From the falling out in San Francisco to his final days with the Cincinnati Bengals, controversy, drama and ill will followed Terrell Owens wherever he went and whatever uniform he wore.
A wide receiver who’s elite physical talents were frequently overshadowed by malcontent and locker room friction, Owens continued to cling to his dwindling fame by attempting a comeback during the 2011 NFL season. The effort failed, but last week, the 38-year-old announced he would be returning to the field after all, as a player and part owner of the Indoor Football League’s Allen Wranglers — as if to say, “Hey, America! I’m still here! Pay attention to me!”
And while Owens’s 15-year NFL odyssey left carnage in its wake, the lingering effects on his own psyche outweigh any spat with a quarterback or argument with a coach.
In a revealing and extensive interview that runs in the February edition of GQ Magazine , Owens opened up about the frustrations of trying to remake his image in a league full of second chances.
Now when friends text the five-time All Pro asking where he is, Owens responds: “I’M IN HELL.”
“I think people change, but the media, they never allowed me to change,” he said. “They never allowed me to be a better person.”
Owens believes his past actions — including routinely over-the-top touchdown celebrations — have owners wary of bringing him back into the league he once dominated. But Owens feels he’s getting the wrong kind of special treatment.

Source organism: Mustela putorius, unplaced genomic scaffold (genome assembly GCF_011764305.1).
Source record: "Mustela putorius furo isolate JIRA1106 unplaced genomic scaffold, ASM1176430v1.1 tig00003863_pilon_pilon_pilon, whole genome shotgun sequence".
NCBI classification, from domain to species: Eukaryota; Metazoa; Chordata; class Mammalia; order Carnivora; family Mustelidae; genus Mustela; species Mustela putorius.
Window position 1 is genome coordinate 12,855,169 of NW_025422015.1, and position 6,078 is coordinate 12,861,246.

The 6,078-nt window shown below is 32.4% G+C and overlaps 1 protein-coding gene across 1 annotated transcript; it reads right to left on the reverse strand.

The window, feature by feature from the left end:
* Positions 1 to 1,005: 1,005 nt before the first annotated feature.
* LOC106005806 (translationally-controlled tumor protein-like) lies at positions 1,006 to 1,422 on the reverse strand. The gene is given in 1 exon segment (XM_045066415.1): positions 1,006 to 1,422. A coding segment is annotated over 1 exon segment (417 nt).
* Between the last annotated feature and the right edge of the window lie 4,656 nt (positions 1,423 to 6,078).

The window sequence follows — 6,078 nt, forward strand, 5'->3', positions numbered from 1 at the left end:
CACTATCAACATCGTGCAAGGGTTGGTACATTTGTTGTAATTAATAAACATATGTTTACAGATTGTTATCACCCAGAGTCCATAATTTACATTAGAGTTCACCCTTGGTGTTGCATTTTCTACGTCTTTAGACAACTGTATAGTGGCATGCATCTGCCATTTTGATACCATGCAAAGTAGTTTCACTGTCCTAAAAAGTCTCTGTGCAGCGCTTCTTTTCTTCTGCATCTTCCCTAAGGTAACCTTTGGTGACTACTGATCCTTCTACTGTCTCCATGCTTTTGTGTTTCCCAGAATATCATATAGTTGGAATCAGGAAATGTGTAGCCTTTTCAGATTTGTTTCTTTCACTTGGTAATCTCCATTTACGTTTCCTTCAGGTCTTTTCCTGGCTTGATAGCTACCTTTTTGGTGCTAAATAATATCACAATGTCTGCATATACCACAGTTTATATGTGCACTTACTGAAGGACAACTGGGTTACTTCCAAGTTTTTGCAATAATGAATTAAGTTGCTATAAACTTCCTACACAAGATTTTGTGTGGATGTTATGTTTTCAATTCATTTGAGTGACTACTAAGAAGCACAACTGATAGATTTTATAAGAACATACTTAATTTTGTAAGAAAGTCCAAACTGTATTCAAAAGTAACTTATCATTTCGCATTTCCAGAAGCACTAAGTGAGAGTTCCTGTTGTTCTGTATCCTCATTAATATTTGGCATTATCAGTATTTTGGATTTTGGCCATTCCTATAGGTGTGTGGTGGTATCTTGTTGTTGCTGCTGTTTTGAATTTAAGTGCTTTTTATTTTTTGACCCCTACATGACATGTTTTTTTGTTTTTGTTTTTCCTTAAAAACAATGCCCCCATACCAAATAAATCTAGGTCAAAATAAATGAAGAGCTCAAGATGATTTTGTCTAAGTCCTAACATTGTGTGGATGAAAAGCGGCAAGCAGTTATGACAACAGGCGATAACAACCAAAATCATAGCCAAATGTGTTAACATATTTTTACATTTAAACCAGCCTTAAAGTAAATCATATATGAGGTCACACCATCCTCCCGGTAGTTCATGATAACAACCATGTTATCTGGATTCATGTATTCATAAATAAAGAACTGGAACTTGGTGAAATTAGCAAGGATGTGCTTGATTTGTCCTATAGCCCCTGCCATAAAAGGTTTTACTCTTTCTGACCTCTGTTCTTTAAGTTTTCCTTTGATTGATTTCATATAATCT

“In terms of what I said, well, my grandma brought me up to be honest,” Owens said. “And in terms of what I did, well, I will tell you this, and you will never be able to convince me otherwise, if another player who had performed as well as I have on the field had done those same things, they would shake their little heads and say, ‘You gotta admire his enthusiasm,’ or, ‘Just look at how much he loves the game!’ He’d be a hero.”
A hero, Terrell Owens is not. A first-ballot Hall of Fame selection? Quite possibly. With 15,934 career receiving yards and 153 touchdowns, Owens is second only to Jerry Rice. But statistics won’t help him shed the image that continues to overshadow his play on the field.
“You can’t live down the destruction of all those years,” one NFL executive told GQ. “With T.O., no matter how brilliant he can be on the field, the dark side is always lurking. You don’t know which T.O. you’re going to get, and no one is comfortable risking that.”
Believe it or not, Owens told GQ nearly all of the $80 million he made during his career is gone — one more reason for his desperate entry into IFL ownership. From foolhardy real estate investments to a $2 million contribution to a failed Alabama entertainment complex, Owens allowed others to invest his money — most of which he never saw again.
“In the end, they just basically stole from me,” said Owens, who pays $44,600 monthly in child support for the four children he had with four different women.
But while money may be a motivating factor, Owens comes off as desperately wanting to get back in the game that made him a household name. Whether a call from an NFL team ever comes is anyone’s guess.
“I’m ready,” Owens said. “They may not be ready for me, but me, I’m ready.”
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